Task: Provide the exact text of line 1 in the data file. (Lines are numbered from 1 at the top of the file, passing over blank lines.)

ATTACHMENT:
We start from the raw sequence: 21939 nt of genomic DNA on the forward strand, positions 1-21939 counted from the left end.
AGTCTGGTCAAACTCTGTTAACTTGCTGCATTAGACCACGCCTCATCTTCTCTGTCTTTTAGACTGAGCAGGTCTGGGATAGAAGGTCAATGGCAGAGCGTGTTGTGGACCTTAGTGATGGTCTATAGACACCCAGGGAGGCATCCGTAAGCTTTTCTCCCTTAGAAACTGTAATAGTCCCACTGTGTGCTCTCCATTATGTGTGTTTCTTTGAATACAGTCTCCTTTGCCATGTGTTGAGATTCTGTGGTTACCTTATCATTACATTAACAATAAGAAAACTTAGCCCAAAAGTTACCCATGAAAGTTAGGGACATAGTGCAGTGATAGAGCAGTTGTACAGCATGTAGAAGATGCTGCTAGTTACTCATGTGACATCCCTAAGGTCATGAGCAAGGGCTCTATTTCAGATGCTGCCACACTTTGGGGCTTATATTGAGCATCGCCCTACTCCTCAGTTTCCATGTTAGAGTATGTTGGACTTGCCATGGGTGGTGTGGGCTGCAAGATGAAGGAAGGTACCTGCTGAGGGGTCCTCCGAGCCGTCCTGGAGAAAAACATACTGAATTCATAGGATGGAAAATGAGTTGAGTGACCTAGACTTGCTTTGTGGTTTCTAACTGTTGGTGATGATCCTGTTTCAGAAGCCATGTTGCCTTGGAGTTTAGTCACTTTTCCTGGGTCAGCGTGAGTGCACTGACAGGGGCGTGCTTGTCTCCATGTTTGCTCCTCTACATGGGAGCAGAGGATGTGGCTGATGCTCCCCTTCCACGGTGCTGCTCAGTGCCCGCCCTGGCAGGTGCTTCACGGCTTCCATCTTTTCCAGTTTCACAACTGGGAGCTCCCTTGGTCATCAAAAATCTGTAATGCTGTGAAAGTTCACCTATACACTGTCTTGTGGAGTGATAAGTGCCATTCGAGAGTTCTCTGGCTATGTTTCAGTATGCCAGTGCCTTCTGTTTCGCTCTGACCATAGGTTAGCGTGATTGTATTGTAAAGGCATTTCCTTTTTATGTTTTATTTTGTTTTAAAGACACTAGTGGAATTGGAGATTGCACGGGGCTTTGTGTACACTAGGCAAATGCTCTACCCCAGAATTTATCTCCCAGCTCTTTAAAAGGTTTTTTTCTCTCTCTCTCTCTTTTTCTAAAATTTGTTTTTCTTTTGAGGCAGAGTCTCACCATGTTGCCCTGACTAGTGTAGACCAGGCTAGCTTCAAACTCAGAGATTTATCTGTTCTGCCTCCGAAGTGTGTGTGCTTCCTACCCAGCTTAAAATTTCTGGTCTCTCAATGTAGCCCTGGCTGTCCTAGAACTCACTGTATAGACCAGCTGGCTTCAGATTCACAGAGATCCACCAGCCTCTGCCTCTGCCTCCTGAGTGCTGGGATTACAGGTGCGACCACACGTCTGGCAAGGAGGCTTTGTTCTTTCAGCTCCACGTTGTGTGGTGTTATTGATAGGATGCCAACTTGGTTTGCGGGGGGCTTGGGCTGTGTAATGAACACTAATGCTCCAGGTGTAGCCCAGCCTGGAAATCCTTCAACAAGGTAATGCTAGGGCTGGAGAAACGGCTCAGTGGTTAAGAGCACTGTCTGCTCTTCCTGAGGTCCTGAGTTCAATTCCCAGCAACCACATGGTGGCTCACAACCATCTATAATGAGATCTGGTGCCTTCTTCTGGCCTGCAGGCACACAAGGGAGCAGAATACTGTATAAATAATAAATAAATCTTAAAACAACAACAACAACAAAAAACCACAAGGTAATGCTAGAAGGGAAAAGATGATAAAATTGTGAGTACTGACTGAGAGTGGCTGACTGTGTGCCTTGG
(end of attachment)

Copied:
We start from the raw sequence: 21939 nt of genomic DNA on the forward strand, positions 1-21939 counted from the left end.